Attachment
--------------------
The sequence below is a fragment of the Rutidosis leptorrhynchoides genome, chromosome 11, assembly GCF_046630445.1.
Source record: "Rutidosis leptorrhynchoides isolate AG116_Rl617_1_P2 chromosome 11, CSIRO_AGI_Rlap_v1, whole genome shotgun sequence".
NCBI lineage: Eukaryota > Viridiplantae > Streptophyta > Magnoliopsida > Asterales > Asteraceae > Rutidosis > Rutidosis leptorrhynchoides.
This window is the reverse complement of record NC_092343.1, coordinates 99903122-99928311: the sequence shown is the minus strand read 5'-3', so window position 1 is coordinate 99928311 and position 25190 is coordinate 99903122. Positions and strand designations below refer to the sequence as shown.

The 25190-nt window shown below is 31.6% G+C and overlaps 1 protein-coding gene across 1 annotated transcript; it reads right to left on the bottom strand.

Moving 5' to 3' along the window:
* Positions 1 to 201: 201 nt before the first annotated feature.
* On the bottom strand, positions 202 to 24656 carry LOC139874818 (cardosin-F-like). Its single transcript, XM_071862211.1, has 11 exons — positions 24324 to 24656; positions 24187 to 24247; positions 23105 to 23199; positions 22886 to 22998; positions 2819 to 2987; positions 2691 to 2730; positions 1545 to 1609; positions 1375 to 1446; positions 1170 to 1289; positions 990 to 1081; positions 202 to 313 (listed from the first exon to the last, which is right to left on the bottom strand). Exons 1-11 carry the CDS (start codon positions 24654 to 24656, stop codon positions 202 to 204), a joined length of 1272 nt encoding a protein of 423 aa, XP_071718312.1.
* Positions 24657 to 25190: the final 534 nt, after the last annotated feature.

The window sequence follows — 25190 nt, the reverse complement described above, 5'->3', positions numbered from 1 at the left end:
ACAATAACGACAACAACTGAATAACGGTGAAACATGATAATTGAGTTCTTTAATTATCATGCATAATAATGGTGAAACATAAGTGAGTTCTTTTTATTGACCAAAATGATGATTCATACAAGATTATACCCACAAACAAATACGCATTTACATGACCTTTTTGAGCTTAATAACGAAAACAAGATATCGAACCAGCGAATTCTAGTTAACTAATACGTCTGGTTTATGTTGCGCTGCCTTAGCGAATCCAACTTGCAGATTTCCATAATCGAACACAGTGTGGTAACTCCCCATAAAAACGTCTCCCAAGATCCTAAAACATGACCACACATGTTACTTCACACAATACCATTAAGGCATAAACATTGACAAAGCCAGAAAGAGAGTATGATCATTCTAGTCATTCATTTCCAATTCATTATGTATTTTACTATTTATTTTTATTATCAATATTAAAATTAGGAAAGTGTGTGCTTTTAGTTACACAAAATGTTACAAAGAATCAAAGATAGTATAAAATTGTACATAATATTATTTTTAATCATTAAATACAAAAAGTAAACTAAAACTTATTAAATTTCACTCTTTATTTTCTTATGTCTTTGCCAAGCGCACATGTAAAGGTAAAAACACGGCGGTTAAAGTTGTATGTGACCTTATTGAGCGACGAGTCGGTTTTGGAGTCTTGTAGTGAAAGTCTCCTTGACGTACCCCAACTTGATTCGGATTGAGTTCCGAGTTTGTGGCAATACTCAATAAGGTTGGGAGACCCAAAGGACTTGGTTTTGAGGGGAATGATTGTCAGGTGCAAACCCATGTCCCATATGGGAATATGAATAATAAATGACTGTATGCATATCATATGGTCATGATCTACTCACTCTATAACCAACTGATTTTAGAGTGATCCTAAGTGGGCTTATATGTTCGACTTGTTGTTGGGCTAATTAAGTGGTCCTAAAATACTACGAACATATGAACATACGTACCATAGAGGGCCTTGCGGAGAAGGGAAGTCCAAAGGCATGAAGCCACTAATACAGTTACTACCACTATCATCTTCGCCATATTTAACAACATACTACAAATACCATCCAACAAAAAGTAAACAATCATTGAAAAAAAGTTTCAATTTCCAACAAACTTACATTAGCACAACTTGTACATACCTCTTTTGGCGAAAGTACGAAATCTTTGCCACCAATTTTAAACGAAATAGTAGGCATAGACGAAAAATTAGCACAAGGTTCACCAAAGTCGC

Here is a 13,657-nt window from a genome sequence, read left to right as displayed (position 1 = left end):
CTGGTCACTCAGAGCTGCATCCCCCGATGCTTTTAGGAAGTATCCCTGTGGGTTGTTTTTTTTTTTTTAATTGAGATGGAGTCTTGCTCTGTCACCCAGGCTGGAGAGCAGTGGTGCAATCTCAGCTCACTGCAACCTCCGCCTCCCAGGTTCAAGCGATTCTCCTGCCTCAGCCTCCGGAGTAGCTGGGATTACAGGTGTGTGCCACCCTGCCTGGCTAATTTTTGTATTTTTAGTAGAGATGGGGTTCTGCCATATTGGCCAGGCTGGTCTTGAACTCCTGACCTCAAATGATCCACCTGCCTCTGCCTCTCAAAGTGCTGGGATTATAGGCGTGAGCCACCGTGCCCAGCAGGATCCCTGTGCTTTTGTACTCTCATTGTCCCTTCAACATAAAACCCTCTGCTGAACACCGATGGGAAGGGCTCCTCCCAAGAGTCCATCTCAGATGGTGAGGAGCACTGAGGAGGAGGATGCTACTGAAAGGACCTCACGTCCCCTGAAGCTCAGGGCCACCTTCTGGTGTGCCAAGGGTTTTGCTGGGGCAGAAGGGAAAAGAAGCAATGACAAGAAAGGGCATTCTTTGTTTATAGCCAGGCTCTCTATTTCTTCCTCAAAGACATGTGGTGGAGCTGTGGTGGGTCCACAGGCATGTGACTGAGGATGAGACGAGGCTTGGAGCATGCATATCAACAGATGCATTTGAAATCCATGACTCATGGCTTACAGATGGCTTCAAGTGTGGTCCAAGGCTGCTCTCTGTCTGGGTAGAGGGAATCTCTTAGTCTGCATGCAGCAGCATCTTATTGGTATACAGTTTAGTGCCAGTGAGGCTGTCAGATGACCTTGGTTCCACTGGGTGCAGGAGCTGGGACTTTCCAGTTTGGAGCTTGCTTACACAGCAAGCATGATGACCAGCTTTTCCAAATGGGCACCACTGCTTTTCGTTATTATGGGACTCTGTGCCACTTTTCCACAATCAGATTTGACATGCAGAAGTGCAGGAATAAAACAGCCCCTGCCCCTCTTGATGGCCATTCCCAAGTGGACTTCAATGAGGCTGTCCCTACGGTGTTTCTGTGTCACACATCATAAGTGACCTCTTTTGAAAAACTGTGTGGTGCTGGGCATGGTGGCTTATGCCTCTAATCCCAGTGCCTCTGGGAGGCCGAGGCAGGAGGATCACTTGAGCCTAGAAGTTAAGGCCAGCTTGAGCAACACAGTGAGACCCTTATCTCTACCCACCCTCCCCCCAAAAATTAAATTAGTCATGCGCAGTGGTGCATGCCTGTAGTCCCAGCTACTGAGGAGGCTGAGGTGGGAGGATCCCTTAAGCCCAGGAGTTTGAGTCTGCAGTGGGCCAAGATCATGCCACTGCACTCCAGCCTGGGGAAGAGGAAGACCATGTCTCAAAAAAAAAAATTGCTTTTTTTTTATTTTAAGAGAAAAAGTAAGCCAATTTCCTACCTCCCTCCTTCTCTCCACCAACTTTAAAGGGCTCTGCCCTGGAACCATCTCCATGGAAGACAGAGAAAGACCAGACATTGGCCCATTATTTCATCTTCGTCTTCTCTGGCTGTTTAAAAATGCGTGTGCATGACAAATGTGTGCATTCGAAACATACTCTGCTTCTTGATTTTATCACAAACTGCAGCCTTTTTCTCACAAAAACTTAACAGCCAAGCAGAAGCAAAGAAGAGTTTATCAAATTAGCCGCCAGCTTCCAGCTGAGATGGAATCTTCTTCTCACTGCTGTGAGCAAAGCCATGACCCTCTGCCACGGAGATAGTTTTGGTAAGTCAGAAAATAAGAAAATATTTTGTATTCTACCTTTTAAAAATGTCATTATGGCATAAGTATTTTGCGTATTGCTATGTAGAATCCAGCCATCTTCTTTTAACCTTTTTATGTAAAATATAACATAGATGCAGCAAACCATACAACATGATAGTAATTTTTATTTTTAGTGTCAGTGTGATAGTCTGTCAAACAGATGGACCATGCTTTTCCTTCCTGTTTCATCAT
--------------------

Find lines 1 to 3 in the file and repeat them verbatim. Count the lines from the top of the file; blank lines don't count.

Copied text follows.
The sequence below is a fragment of the Rutidosis leptorrhynchoides genome, chromosome 11, assembly GCF_046630445.1.
Source record: "Rutidosis leptorrhynchoides isolate AG116_Rl617_1_P2 chromosome 11, CSIRO_AGI_Rlap_v1, whole genome shotgun sequence".
NCBI lineage: Eukaryota > Viridiplantae > Streptophyta > Magnoliopsida > Asterales > Asteraceae > Rutidosis > Rutidosis leptorrhynchoides.